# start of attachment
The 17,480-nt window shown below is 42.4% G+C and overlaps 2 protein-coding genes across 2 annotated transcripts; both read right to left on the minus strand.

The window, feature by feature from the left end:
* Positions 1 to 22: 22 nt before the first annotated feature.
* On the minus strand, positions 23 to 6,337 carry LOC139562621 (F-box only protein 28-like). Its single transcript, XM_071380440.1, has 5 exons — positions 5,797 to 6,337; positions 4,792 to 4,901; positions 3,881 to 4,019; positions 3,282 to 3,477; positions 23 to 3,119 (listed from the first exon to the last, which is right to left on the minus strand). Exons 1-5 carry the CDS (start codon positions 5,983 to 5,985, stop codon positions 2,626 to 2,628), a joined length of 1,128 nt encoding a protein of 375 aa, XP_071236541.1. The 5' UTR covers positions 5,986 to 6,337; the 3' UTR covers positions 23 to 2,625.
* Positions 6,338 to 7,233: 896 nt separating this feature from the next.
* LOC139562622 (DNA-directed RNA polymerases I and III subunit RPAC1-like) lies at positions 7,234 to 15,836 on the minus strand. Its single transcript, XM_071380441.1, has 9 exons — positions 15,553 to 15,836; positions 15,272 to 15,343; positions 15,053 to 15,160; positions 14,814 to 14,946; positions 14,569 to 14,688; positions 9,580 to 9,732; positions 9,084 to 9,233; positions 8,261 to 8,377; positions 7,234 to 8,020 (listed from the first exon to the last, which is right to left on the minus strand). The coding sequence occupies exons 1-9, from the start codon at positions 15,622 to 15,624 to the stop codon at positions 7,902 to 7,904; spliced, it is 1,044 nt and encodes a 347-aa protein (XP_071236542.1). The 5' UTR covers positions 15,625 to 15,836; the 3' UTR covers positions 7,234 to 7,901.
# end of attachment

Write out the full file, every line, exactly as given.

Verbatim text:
The 17,480-nt window shown below is 42.4% G+C and overlaps 2 protein-coding genes across 2 annotated transcripts; both read right to left on the minus strand.

The window, feature by feature from the left end:
* Positions 1 to 22: 22 nt before the first annotated feature.
* On the minus strand, positions 23 to 6,337 carry LOC139562621 (F-box only protein 28-like). Its single transcript, XM_071380440.1, has 5 exons — positions 5,797 to 6,337; positions 4,792 to 4,901; positions 3,881 to 4,019; positions 3,282 to 3,477; positions 23 to 3,119 (listed from the first exon to the last, which is right to left on the minus strand). Exons 1-5 carry the CDS (start codon positions 5,983 to 5,985, stop codon positions 2,626 to 2,628), a joined length of 1,128 nt encoding a protein of 375 aa, XP_071236541.1. The 5' UTR covers positions 5,986 to 6,337; the 3' UTR covers positions 23 to 2,625.
* Positions 6,338 to 7,233: 896 nt separating this feature from the next.
* LOC139562622 (DNA-directed RNA polymerases I and III subunit RPAC1-like) lies at positions 7,234 to 15,836 on the minus strand. Its single transcript, XM_071380441.1, has 9 exons — positions 15,553 to 15,836; positions 15,272 to 15,343; positions 15,053 to 15,160; positions 14,814 to 14,946; positions 14,569 to 14,688; positions 9,580 to 9,732; positions 9,084 to 9,233; positions 8,261 to 8,377; positions 7,234 to 8,020 (listed from the first exon to the last, which is right to left on the minus strand). The coding sequence occupies exons 1-9, from the start codon at positions 15,622 to 15,624 to the stop codon at positions 7,902 to 7,904; spliced, it is 1,044 nt and encodes a 347-aa protein (XP_071236542.1). The 5' UTR covers positions 15,625 to 15,836; the 3' UTR covers positions 7,234 to 7,901.